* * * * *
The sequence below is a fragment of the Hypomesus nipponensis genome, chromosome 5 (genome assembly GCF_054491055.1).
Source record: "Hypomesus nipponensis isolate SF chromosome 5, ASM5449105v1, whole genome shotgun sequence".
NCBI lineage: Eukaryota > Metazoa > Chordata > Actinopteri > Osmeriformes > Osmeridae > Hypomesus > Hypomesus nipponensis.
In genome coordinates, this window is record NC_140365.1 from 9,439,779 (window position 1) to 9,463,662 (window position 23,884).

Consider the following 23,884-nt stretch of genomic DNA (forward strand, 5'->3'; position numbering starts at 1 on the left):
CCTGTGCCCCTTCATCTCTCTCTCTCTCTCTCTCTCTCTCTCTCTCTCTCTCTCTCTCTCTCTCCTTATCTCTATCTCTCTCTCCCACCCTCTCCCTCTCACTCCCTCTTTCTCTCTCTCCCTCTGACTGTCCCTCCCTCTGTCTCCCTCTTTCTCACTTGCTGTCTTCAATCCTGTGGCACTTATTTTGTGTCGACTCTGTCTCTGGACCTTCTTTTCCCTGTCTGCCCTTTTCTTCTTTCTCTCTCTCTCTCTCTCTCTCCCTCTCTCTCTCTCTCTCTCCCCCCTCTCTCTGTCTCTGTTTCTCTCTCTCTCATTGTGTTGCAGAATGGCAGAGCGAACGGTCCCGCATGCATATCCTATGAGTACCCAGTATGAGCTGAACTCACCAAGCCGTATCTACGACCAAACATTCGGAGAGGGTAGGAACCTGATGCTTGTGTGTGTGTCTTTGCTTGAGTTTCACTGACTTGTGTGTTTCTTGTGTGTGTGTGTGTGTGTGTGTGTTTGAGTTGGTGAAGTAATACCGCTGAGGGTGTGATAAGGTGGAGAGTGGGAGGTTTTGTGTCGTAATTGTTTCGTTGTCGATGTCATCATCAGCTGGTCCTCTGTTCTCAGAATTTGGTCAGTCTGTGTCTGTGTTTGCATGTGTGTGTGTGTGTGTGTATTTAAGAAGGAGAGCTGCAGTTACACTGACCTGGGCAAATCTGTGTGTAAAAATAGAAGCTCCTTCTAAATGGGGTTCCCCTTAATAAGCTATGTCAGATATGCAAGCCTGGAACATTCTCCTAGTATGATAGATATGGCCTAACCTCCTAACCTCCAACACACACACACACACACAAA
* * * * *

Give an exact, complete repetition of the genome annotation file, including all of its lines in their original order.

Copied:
The sequence below is a fragment of the Hypomesus nipponensis genome, chromosome 5 (genome assembly GCF_054491055.1).
Source record: "Hypomesus nipponensis isolate SF chromosome 5, ASM5449105v1, whole genome shotgun sequence".
NCBI lineage: Eukaryota > Metazoa > Chordata > Actinopteri > Osmeriformes > Osmeridae > Hypomesus > Hypomesus nipponensis.
In genome coordinates, this window is record NC_140365.1 from 9,439,779 (window position 1) to 9,463,662 (window position 23,884).

Consider the following 23,884-nt stretch of genomic DNA (forward strand, 5'->3'; position numbering starts at 1 on the left):
CCTGTGCCCCTTCATCTCTCTCTCTCTCTCTCTCTCTCTCTCTCTCTCTCTCTCTCTCTCTCTCCTTATCTCTATCTCTCTCTCCCACCCTCTCCCTCTCACTCCCTCTTTCTCTCTCTCCCTCTGACTGTCCCTCCCTCTGTCTCCCTCTTTCTCACTTGCTGTCTTCAATCCTGTGGCACTTATTTTGTGTCGACTCTGTCTCTGGACCTTCTTTTCCCTGTCTGCCCTTTTCTTCTTTCTCTCTCTCTCTCTCTCTCTCCCTCTCTCTCTCTCTCTCTCCCCCCTCTCTCTGTCTCTGTTTCTCTCTCTCTCATTGTGTTGCAGAATGGCAGAGCGAACGGTCCCGCATGCATATCCTATGAGTACCCAGTATGAGCTGAACTCACCAAGCCGTATCTACGACCAAACATTCGGAGAGGGTAGGAACCTGATGCTTGTGTGTGTGTCTTTGCTTGAGTTTCACTGACTTGTGTGTTTCTTGTGTGTGTGTGTGTGTGTGTGTGTTTGAGTTGGTGAAGTAATACCGCTGAGGGTGTGATAAGGTGGAGAGTGGGAGGTTTTGTGTCGTAATTGTTTCGTTGTCGATGTCATCATCAGCTGGTCCTCTGTTCTCAGAATTTGGTCAGTCTGTGTCTGTGTTTGCATGTGTGTGTGTGTGTGTGTATTTAAGAAGGAGAGCTGCAGTTACACTGACCTGGGCAAATCTGTGTGTAAAAATAGAAGCTCCTTCTAAATGGGGTTCCCCTTAATAAGCTATGTCAGATATGCAAGCCTGGAACATTCTCCTAGTATGATAGATATGGCCTAACCTCCTAACCTCCAACACACACACACACACACAAA